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The name Athlone comes from the Irish Gaelic word 'Ath Luan', which means 'The Ford of Luan'. From the annals of folklore, the story goes that a man called Luan kept a hostelry in the area and also acted as a guide to travellers who wanted to cross the wild currents of the river Shannon which flows through the town.

Athlone Town on the River Shannon in Westmeath

A strategic location

The town of Athlone has always been of great strategic importance probably primarily due to its location in what is seen to be the centre of Ireland. In 1210, the original wooden fort at Athlone was replaced by what is today the site of Athlone Castle by the Normans, and the town walls were put in place in 1257.

Throughout history, the town has always housed a garrison of some sort. The current garrison is known as Custume Barracks (built in the 1690s). Athlone has been witness to many fierce battles, and the walls and castle have been damaged, destroyed and rebuilt numerous times over the years. Athlone Castle has been beautifully restored and now houses an interpretive centre, tourist office, gallery, museum and tea rooms.

Lakeland charm

With its convenient location in the heart of Ireland, Athlone is a highly attractive location for visitors engaging in both business and leisure. It is one of the biggest towns on the River Shannon (it being the longest river in all of the British Isles) and with its narrow streets and wide variety of shopping and dining outlets, it is no wonder that many tourists speak so highly of their visits there.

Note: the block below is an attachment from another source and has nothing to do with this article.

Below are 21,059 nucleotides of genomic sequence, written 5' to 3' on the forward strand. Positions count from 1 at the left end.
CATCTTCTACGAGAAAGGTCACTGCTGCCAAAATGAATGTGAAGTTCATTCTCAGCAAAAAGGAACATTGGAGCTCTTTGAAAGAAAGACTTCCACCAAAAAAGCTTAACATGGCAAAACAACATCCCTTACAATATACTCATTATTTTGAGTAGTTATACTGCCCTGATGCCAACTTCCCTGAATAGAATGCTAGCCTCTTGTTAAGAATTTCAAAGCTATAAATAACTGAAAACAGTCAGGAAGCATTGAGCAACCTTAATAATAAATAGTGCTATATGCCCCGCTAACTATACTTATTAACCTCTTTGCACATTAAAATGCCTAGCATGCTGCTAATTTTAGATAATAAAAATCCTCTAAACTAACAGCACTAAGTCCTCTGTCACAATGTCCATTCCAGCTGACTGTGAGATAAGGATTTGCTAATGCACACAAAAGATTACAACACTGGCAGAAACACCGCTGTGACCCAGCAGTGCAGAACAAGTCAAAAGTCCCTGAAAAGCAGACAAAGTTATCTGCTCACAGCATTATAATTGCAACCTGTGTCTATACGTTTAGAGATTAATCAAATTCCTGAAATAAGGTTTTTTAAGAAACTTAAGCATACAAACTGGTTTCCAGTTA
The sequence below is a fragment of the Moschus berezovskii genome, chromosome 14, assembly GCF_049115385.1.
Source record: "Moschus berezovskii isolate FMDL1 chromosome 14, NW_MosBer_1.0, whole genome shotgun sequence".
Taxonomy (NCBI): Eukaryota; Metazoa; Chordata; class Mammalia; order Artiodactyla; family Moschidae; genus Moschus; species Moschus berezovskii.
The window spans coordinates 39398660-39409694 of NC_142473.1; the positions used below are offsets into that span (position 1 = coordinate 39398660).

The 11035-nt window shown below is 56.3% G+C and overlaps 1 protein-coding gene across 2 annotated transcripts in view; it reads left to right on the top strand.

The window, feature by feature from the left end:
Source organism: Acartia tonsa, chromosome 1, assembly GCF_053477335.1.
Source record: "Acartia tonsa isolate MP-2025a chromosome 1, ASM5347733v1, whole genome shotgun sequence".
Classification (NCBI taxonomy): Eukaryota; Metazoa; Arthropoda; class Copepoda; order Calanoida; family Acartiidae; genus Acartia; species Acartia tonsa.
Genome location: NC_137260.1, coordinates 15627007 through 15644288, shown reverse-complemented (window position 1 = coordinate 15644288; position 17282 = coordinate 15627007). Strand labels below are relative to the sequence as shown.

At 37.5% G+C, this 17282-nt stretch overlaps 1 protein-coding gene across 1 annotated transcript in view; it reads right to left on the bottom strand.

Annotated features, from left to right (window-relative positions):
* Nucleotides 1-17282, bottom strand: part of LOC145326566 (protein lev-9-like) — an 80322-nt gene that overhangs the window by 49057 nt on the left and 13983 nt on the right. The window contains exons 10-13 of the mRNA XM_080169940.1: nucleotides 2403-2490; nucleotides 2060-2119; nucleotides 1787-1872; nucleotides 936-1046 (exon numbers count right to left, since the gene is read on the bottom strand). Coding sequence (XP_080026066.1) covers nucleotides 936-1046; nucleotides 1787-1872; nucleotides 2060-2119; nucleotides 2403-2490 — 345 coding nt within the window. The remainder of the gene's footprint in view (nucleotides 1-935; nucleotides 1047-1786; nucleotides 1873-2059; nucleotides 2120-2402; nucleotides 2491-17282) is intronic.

For water sport enthusiasts too, Athlone is an all-encompassing destination due to its location at the foot of one of the River’s largest lakes, Lough Ree.

This proves hugely popular for all types of water sport fans as well as being a major angling destination.

Follow the river's story

This interactive StoryMap below, created by the Sheraton Athlone Hotel, takes you on the meandering path of the Shannon River which is so synonymous with Ireland. The StoryMap details various interesting points on the river’s journey which emphasizes the importance of the river in terms of it being a hugely valuable tourist asset for the Midlands and beyond.

Check it out here!

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